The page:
"It's a full PC AND a tablet," Surface general manager Panos Panay wrote in a blog post Thursday.
The Surface represents Microsoft's first foray into manufacturing its own general-purpose computer. In doing so, the company is competing with some of its partners, the manufacturers of PCs and tablets.
The announced price is in line with Microsoft earlier statements that the Pro version would cost about the same as slim, lightweight laptops known as ultrabooks.
The price includes a stylus and software that disregards touches from one's palm while writing on the touch screen. But the detachable touch-sensitive keyboard cover is sold separately. The Touch Cover with keys printed on it costs $120, while the Type Cover with depressable keys is priced at $130.
The Pro version of Surface will come with Intel's Core i5 processor, which Microsoft said gives it a graphics boost compared with the RT version.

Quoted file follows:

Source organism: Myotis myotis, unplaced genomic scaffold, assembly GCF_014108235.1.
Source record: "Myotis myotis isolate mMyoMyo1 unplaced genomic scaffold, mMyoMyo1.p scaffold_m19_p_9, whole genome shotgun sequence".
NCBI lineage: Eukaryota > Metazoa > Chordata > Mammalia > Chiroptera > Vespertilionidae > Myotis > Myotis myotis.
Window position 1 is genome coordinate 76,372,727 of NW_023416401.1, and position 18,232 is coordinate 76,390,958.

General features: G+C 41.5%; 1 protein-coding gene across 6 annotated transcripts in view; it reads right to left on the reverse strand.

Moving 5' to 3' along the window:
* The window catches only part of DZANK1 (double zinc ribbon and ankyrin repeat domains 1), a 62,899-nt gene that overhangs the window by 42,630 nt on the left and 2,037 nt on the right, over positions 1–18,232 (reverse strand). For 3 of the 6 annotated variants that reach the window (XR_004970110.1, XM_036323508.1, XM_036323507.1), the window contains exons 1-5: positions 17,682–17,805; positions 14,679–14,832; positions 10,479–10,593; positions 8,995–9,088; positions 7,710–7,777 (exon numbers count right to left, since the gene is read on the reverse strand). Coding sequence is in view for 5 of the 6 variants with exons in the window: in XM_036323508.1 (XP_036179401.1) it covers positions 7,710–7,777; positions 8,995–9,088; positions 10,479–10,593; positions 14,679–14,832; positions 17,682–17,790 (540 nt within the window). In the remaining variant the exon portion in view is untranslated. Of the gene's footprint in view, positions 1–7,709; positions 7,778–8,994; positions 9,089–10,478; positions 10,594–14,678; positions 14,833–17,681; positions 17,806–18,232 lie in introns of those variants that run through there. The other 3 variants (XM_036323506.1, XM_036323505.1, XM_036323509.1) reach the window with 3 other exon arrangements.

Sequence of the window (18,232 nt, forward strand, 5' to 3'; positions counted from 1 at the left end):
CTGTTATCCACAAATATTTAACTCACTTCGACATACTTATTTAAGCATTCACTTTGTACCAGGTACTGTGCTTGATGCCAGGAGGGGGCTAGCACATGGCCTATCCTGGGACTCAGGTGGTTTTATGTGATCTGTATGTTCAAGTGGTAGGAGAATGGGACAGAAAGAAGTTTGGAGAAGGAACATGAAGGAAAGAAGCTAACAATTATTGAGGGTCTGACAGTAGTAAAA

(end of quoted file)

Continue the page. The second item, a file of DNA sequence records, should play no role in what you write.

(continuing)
The $899 version will come with 64 gigabytes of memory, while $999 gets you 128 GB of memory. It was not immediately clear how much memory would be used up by the operating system and pre-installed apps. For the RT versions, the 32 GB model has only 16 GB of usable memory, while the 64 GB model has 45 GB available.
The RT version of Surface, which starts at $499, comes with the popular Office programs Word, PowerPoint, Excel and OneNote included. The Pro version does not, according to the specifications listed on a Microsoft website. The cheapest version of Office available is priced at $120.
The RT versions went on sale Oct. 26, the same day Windows 8 was out.
The RT versions are available only at Microsoft's stores and websites. The Redmond, Wash., did not say whether the Pro versions will be sold elsewhere as well.
All versions of Surface come with a slot to expand memory and a USB port for peripherals. The Pro version of Surface comes with a newer, faster USB 3.0 port, while the RT version has 2.0.